HMRC has now issued guidance on the location of exchange tokens held by individuals for income tax and capital gains tax purposes. This will be particularly relevant to non-domiciled individuals claiming the remittance basis of taxation in any given tax year. In seeking a test that is predictable and easy to apply, HMRC will consider that the location of exchange tokens follows the jurisdiction of tax residence of the individual holder.
HMRC’s Test of Location
Exchange tokens are a subset of cryptoassets which are intended to be used as a method of payment. Such tokens encompass cryptocurrencies like bitcoin.
In its new guidance, HMRC has adopted the view that the location of exchange tokens follows the jurisdiction of tax residence of the individual holder for income tax and capital gains tax purposes. The guidance does not specify the legislative support for adopting this approach although HMRC acknowledges that it “has considered other possibilities, but at this stage in the development of these tokens has found that a residence basis most accurately fits the majority of transactions”.
The guidance confirms HMRC’s view that:
- exchange tokens have an economic value as they can be ‘turned to account’, for example, by exchanging them for goods, services, fiat currency or other tokens;
- exchange tokens are a new type of intangible asset which are different to other types of intangible assets, such as shares or debentures; and
- the only identifiable party to consider is the beneficial owner of the exchange token.
Effect of HMRC’s Approach
HMRC states that using the residency of the beneficial owner of the exchange tokens to determine the location of those assets “gives a clear, logical, predictable and objective rule which can be easily applied”. While this approach undoubtedly has the merit of simplicity, it is unsupported by legal precedent or legislative authority. To the extent that the common law and current legislation leaves a lacuna, it should be left to Parliament or the courts to formulate how the location or situs of exchange assets should be determined. It follows that should the question of the location or situs of exchange tokens be put before the courts, it may well be answered differently. It also remains to be seen how this approach will interact with approaches taken by other jurisdictions.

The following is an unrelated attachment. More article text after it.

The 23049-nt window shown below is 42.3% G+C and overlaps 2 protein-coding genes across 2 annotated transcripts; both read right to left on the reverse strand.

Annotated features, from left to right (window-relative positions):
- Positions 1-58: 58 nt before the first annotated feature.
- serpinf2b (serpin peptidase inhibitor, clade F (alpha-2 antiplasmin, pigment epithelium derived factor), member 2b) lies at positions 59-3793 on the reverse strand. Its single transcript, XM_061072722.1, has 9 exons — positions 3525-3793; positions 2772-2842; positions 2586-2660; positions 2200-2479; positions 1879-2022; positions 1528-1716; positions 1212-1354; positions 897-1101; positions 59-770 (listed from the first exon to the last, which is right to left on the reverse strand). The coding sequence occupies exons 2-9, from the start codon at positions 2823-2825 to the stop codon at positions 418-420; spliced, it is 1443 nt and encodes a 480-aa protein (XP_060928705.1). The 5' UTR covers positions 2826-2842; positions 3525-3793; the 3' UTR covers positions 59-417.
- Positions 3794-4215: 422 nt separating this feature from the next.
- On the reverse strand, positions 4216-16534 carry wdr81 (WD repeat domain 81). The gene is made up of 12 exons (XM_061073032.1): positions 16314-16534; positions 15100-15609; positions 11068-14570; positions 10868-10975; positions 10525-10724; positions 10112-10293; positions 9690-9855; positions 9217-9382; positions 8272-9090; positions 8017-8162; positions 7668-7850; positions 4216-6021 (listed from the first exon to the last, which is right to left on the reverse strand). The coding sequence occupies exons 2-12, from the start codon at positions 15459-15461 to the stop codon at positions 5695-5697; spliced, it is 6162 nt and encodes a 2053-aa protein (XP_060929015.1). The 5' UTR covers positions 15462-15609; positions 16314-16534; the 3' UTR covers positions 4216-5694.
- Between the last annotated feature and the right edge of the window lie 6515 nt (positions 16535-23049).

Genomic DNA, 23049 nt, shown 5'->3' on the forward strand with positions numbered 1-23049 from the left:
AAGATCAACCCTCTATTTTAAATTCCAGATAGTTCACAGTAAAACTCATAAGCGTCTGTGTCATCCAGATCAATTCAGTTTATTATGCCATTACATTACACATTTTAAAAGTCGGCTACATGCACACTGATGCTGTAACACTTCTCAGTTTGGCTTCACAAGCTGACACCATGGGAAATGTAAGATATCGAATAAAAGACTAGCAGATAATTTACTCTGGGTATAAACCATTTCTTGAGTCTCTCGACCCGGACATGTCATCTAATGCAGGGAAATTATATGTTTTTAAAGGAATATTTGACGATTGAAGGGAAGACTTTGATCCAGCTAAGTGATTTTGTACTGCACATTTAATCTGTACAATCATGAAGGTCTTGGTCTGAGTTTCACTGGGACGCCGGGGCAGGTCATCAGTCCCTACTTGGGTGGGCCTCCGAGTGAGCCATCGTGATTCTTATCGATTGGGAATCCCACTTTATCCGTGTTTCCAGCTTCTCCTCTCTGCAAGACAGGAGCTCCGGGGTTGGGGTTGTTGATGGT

One significant consequence of HMRC’s approach is the effect on non-domiciled individuals claiming the remittance basis of taxation. Such individuals do not pay UK income tax or capital gains tax on unremitted income and gains arising outside of the UK. Under HMRC’s approach, should such individuals become tax resident in the UK, any exchange tokens held on the date of becoming UK tax resident will automatically be deemed to be located in the UK. Gains arising on the disposal of such exchange tokens will then be subject to UK capital gains tax. This represents an erosion of the benefits of the remittance basis of taxation which could grow in significance as the use of exchange tokens becomes more widely adopted.